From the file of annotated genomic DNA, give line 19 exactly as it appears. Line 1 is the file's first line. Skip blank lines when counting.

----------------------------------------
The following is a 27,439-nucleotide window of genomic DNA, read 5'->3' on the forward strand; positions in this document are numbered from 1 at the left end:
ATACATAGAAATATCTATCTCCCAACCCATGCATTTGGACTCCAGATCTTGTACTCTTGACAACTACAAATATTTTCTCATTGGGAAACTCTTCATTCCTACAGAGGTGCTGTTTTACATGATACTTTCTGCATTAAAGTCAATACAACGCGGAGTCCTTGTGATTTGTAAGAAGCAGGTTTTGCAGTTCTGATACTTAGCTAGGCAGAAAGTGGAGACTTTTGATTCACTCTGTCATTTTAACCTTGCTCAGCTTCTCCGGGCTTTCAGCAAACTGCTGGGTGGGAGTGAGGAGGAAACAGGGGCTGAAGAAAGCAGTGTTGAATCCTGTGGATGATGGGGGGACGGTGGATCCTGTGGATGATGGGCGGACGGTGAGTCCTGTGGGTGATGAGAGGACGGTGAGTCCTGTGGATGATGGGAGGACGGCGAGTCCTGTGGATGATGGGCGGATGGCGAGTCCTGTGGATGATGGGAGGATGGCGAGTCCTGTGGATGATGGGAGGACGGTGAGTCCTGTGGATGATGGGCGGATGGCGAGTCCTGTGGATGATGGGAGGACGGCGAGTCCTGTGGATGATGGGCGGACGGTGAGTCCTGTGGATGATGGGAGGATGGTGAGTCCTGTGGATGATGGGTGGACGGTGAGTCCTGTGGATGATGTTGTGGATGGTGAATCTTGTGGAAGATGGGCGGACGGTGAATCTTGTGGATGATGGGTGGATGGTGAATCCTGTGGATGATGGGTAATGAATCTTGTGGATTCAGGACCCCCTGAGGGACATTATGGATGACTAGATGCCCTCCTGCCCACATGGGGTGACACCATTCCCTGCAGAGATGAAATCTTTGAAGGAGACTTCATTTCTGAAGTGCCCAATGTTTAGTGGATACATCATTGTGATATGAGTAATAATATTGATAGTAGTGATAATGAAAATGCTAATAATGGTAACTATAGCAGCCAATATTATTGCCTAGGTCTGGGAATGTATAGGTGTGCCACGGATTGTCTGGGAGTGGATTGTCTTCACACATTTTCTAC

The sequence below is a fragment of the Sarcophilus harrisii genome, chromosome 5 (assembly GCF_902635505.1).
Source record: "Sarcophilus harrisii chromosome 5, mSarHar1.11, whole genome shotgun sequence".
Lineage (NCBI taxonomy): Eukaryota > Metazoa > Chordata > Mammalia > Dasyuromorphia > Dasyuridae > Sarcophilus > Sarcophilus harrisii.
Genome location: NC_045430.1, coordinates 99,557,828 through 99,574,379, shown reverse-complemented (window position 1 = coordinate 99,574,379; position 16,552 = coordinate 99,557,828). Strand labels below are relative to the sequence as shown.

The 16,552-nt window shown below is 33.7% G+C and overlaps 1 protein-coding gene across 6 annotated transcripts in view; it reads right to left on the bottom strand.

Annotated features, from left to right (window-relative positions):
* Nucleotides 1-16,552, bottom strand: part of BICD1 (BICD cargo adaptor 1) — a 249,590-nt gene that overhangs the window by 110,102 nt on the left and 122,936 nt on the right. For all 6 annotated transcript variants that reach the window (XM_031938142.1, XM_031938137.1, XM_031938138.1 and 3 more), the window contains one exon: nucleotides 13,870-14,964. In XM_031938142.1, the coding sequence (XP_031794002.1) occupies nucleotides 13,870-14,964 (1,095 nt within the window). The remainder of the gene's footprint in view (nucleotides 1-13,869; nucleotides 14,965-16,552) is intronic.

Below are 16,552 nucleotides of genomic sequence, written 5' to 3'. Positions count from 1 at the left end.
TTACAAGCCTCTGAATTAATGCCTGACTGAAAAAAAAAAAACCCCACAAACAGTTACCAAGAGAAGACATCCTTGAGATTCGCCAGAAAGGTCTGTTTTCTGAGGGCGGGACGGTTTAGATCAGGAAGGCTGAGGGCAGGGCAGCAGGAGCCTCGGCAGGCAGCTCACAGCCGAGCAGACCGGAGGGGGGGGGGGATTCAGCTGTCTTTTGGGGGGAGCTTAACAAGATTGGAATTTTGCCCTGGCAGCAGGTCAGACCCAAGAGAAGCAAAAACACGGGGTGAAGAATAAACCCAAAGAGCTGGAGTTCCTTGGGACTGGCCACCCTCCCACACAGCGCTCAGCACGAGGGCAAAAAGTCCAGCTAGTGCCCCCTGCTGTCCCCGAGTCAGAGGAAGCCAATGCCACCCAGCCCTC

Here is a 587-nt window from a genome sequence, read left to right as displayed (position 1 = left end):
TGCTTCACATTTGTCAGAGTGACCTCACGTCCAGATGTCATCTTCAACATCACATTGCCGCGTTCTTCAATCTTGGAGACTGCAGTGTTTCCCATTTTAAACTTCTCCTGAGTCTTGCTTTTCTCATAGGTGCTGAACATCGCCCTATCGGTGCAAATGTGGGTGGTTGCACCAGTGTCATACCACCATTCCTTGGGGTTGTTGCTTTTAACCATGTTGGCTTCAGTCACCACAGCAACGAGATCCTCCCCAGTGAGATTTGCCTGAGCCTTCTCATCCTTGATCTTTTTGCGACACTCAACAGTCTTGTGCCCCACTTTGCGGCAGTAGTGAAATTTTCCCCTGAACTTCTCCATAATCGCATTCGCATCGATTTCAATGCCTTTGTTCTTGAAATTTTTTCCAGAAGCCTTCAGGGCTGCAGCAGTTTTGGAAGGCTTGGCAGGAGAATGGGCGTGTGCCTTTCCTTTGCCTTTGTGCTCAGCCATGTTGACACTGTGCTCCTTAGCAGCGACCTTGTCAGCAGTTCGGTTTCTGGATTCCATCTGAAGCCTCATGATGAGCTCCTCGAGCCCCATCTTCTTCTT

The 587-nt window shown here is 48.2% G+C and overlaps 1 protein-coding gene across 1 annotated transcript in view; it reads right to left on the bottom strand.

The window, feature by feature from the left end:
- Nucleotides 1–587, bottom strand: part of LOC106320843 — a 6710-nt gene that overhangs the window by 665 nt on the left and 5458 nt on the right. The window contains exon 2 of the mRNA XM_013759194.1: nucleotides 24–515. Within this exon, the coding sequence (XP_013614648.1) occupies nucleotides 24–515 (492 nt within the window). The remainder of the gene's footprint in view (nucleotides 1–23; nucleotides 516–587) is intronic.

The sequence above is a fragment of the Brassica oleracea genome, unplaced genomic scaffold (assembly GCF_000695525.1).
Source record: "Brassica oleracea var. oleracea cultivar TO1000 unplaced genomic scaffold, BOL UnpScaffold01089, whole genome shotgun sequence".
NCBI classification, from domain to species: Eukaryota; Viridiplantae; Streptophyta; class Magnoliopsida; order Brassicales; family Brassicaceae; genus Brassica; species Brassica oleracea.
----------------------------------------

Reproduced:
NCBI classification, from domain to species: Eukaryota; Viridiplantae; Streptophyta; class Magnoliopsida; order Brassicales; family Brassicaceae; genus Brassica; species Brassica oleracea.